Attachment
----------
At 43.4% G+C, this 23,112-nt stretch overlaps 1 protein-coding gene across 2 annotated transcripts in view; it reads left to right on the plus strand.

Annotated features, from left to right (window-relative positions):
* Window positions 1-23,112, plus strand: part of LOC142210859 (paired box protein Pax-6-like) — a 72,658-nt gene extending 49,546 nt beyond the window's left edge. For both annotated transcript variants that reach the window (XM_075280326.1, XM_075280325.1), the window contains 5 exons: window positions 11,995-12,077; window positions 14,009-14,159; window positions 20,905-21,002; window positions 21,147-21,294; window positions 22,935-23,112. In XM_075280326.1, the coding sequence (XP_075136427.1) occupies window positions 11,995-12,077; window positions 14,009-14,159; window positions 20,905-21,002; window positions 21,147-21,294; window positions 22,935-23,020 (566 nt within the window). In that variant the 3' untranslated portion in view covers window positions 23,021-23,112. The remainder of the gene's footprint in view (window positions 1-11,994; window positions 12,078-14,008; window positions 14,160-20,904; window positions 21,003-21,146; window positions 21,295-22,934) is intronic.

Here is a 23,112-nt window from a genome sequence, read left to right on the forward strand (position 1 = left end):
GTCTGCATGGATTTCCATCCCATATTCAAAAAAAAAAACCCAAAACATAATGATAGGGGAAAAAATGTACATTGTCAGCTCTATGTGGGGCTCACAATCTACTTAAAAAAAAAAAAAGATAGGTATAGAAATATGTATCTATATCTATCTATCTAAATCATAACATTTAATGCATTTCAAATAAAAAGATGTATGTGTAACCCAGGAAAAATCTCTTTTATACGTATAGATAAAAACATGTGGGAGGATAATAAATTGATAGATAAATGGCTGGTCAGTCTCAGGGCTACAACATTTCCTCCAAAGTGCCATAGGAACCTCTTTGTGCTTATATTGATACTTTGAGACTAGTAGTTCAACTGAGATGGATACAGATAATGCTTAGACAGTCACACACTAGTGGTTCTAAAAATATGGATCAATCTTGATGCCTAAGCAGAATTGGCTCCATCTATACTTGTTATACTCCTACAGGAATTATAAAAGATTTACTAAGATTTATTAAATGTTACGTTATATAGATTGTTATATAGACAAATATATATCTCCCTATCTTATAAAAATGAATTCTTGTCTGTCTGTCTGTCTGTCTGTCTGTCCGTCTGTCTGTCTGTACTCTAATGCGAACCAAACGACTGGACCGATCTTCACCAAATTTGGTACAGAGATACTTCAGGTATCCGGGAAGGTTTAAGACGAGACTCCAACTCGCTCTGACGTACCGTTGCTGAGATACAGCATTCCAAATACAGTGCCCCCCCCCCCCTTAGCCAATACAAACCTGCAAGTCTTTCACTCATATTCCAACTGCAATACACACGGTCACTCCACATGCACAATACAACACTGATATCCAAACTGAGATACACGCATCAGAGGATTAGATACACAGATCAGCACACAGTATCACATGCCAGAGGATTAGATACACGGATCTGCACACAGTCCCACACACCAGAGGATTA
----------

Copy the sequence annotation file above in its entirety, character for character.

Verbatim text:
At 43.4% G+C, this 23,112-nt stretch overlaps 1 protein-coding gene across 2 annotated transcripts in view; it reads left to right on the plus strand.

Annotated features, from left to right (window-relative positions):
* Window positions 1-23,112, plus strand: part of LOC142210859 (paired box protein Pax-6-like) — a 72,658-nt gene extending 49,546 nt beyond the window's left edge. For both annotated transcript variants that reach the window (XM_075280326.1, XM_075280325.1), the window contains 5 exons: window positions 11,995-12,077; window positions 14,009-14,159; window positions 20,905-21,002; window positions 21,147-21,294; window positions 22,935-23,112. In XM_075280326.1, the coding sequence (XP_075136427.1) occupies window positions 11,995-12,077; window positions 14,009-14,159; window positions 20,905-21,002; window positions 21,147-21,294; window positions 22,935-23,020 (566 nt within the window). In that variant the 3' untranslated portion in view covers window positions 23,021-23,112. The remainder of the gene's footprint in view (window positions 1-11,994; window positions 12,078-14,008; window positions 14,160-20,904; window positions 21,003-21,146; window positions 21,295-22,934) is intronic.

Here is a 23,112-nt window from a genome sequence, read left to right on the forward strand (position 1 = left end):
GTCTGCATGGATTTCCATCCCATATTCAAAAAAAAAAACCCAAAACATAATGATAGGGGAAAAAATGTACATTGTCAGCTCTATGTGGGGCTCACAATCTACTTAAAAAAAAAAAAAGATAGGTATAGAAATATGTATCTATATCTATCTATCTAAATCATAACATTTAATGCATTTCAAATAAAAAGATGTATGTGTAACCCAGGAAAAATCTCTTTTATACGTATAGATAAAAACATGTGGGAGGATAATAAATTGATAGATAAATGGCTGGTCAGTCTCAGGGCTACAACATTTCCTCCAAAGTGCCATAGGAACCTCTTTGTGCTTATATTGATACTTTGAGACTAGTAGTTCAACTGAGATGGATACAGATAATGCTTAGACAGTCACACACTAGTGGTTCTAAAAATATGGATCAATCTTGATGCCTAAGCAGAATTGGCTCCATCTATACTTGTTATACTCCTACAGGAATTATAAAAGATTTACTAAGATTTATTAAATGTTACGTTATATAGATTGTTATATAGACAAATATATATCTCCCTATCTTATAAAAATGAATTCTTGTCTGTCTGTCTGTCTGTCTGTCTGTCCGTCTGTCTGTCTGTACTCTAATGCGAACCAAACGACTGGACCGATCTTCACCAAATTTGGTACAGAGATACTTCAGGTATCCGGGAAGGTTTAAGACGAGACTCCAACTCGCTCTGACGTACCGTTGCTGAGATACAGCATTCCAAATACAGTGCCCCCCCCCCCCTTAGCCAATACAAACCTGCAAGTCTTTCACTCATATTCCAACTGCAATACACACGGTCACTCCACATGCACAATACAACACTGATATCCAAACTGAGATACACGCATCAGAGGATTAGATACACAGATCAGCACACAGTATCACATGCCAGAGGATTAGATACACGGATCTGCACACAGTCCCACACACCAGAGGATTA